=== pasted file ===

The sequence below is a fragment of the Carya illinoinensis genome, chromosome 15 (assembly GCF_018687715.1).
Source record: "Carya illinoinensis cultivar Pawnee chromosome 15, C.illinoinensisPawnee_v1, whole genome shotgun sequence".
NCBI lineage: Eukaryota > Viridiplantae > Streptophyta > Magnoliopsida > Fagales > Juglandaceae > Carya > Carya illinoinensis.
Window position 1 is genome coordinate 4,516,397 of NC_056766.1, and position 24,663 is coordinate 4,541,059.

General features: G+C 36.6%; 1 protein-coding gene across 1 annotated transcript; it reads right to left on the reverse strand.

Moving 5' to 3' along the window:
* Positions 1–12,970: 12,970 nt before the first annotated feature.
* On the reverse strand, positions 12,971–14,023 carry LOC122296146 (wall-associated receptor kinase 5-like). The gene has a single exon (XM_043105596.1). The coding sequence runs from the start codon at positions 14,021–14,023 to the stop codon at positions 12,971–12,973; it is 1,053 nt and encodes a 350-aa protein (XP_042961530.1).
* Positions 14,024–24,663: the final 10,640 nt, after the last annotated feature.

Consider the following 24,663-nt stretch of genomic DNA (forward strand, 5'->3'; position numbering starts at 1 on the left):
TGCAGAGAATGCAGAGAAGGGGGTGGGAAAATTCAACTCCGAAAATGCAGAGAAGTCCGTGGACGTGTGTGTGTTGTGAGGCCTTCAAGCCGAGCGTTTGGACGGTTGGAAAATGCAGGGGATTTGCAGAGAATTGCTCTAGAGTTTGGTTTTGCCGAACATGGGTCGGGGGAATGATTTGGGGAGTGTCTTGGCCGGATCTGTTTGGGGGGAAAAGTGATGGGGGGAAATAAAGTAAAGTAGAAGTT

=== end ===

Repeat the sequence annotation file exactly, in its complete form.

The sequence below is a fragment of the Carya illinoinensis genome, chromosome 15 (assembly GCF_018687715.1).
Source record: "Carya illinoinensis cultivar Pawnee chromosome 15, C.illinoinensisPawnee_v1, whole genome shotgun sequence".
NCBI lineage: Eukaryota > Viridiplantae > Streptophyta > Magnoliopsida > Fagales > Juglandaceae > Carya > Carya illinoinensis.
Window position 1 is genome coordinate 4,516,397 of NC_056766.1, and position 24,663 is coordinate 4,541,059.

General features: G+C 36.6%; 1 protein-coding gene across 1 annotated transcript; it reads right to left on the reverse strand.

Moving 5' to 3' along the window:
* Positions 1–12,970: 12,970 nt before the first annotated feature.
* On the reverse strand, positions 12,971–14,023 carry LOC122296146 (wall-associated receptor kinase 5-like). The gene has a single exon (XM_043105596.1). The coding sequence runs from the start codon at positions 14,021–14,023 to the stop codon at positions 12,971–12,973; it is 1,053 nt and encodes a 350-aa protein (XP_042961530.1).
* Positions 14,024–24,663: the final 10,640 nt, after the last annotated feature.

Consider the following 24,663-nt stretch of genomic DNA (forward strand, 5'->3'; position numbering starts at 1 on the left):
TGCAGAGAATGCAGAGAAGGGGGTGGGAAAATTCAACTCCGAAAATGCAGAGAAGTCCGTGGACGTGTGTGTGTTGTGAGGCCTTCAAGCCGAGCGTTTGGACGGTTGGAAAATGCAGGGGATTTGCAGAGAATTGCTCTAGAGTTTGGTTTTGCCGAACATGGGTCGGGGGAATGATTTGGGGAGTGTCTTGGCCGGATCTGTTTGGGGGGAAAAGTGATGGGGGGAAATAAAGTAAAGTAGAAGTT